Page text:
There are plenty of these swindlers around. The PCA (position cost averaging) system is another one, complete with its own fake independent review site at stocktradingeguide.com.
JBC and CFS are the stock trading scams which seem to be most active in Australia.
I am not sure why regulators and police seem unwilling or unable to do anything about these thieves. But as long as they continue to operate, ordinary Asutralians are losing their savings.
I intend to get in touch with A Current Affair or Today Tonight and suggest they do a story on JBC and CFS.
If you have been contacted by these groups, and would be willing to share your story, please add a comment using your correct email address (not visible to the public), or contact me – see my profile page for my email address.
CFS is definitely still active in Australia. I have received emails from a gentleman who spent $8900 in January to buy their programme. For $8900 he got a disk and a booklet, and a folder to put them in.
From his descriptions, the CFS package is identical to the JBC programme.
The software gives a points value to different stocks. You are supposed to look at the points value and decide what to buy and sell.
The points value appears to be based on sudden movement of stocks up and down. For example if a stock has been stable for a long time and then suddenly drops, it will get a high points value – that is, a buy recommendation – on the basis that it is likely to come back up again just as quickly.
These are frequently very bad recommendations.
The recommendations are bad because the programme has no idea what is going on the real world. A stock that suddenly decreases in value usually does so for a good reason.
Stefan left this comment at one of the earlier JBC / CFS posts:
I’ve been contacted by a chris of cfs. He was trying to sell cfs end of day trading software. he gave me the websites gfmo.org homebusinessprofessionals.biz which have reviews of their software but the net has no links to these sites or to cfs which means they are all probably a bit dubious. His phone number was 1300 441 355.
GFMO and homebusinessprofessionals are fake ‘independent’ websites, set up by JBC/CFS to reassure prospective buyers.
Referring prospects to fake sites to give an appearance of legitimacy makes it clear that the JBC or CFS packages are not products offered in good faith.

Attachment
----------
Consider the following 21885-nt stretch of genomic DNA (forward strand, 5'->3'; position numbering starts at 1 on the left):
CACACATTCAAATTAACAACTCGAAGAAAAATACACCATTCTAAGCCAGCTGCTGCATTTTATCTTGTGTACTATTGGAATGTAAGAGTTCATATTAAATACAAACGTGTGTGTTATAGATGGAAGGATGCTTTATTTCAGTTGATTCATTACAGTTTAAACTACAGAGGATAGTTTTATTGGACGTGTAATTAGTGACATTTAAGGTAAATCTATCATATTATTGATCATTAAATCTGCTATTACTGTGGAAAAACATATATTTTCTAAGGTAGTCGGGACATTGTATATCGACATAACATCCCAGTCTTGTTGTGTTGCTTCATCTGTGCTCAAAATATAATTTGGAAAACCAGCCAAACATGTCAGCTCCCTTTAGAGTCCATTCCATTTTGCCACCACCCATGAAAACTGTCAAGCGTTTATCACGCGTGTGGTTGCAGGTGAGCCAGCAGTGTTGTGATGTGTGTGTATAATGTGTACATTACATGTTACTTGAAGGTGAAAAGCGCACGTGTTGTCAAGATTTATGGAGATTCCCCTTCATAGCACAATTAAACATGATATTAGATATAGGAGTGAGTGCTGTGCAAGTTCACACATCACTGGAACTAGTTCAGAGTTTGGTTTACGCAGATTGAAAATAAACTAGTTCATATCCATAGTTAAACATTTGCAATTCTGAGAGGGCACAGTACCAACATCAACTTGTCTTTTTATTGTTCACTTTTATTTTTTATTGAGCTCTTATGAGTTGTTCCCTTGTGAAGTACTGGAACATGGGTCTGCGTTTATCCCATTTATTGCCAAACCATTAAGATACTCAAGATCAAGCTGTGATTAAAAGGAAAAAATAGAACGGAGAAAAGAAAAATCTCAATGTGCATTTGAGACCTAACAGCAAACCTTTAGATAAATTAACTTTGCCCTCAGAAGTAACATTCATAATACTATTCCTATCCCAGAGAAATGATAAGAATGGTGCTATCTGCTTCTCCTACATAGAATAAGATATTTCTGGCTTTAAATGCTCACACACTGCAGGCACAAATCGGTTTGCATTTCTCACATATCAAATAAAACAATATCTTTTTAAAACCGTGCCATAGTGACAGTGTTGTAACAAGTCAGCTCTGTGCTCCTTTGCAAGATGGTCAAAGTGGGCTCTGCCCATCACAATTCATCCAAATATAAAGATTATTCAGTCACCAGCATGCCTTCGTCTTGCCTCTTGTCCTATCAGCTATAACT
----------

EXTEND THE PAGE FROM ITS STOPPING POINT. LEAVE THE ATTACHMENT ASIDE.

Don’t fall for these scams!
Dear Mr Wilkie,
I have been disappointed by your claims of racism in the Liberal party.
As far as I am aware, no Liberal or National Party member of Federal Parliament has made disparaging claims or remarks about any group or person on the basis of race.
Some members of the Liberal Party have expressed concerns about the willingness of some members of a particular religious group to accept Australian law and values.
Concerns about a religious group are not racism.
Those concerns are shared by many Australians.
Australians in general do not have the same level of concern about other religious groups such as Hindus or Buddhists or Lutherans.
If you believe concerns about Islam to be unfounded, then I suggest you counter them with facts showing that Islam genuinely is a religion of peace, that Muslim attitudes to women and homosexuals are compatible with those held by mainstream Australian society, and that Muslim leaders in Australia are consistent in their denunciation of violence and terrorism, and supportive of Australian values and alliances, eg with Israel and the US.
Claims of racism are factually incorrect. They are dishonest.
They will win you temporary headlines.
But Australians are not stupid. False accusations of racism will not distract from this government’s incompetence and broken promises.
Sent this morning. I am guessing I will receive a form reply consisting of a list of imagined Liberal Party offences, and no attempt at all to respond to community concerns with facts.
An Australian surgeon who amputated a trapped man’s legs in Christchurch, using only a hacksaw and a multi-purpose tool, is “doing okay” despite her harrowing ordeal.
Speaking in Sydney on Friday, the president of the Urological Society of Australia, Dr David Malouf, said the amputation took place 30 minutes after Tuesday’s quake in a confined space under difficult circumstances.
“I’ve spoken with the individual, she’s doing OK,” he said.
Well that’s great. I am sure she did a great job. And it cannot have been a pleasant thing to have to do.
But I suspect it was even more harrowing for the man whose legs were removed. How is he going, I wonder?
The man’s name is Brian Coker. He is doing well, and is thankful for the intervention which saved his life.
He seems a brave and decent man:
… acknowledging his life would never be the same, he said his thoughts were focused on the people of Christchurch as the traumatised city is rattled by constant aftershocks, particularly those who had lost loved ones.
“My heart goes out to them,” he said. “I have colleagues who are injured and colleagues who are missing and my condolences go out to their families.”
South Korea has dropped 3 million leaflets into North Korea. The leaflets are about pro-democracy protests in other parts of the world. South Korea has also been sending rice, medicines and radios in baskets attached to balloons.
But what really caught my eye was this complaint from North Korean authorities: ‘When such an incident took place in the past, people used to report their neighbours to the security forces, but now they’re covering for each other.’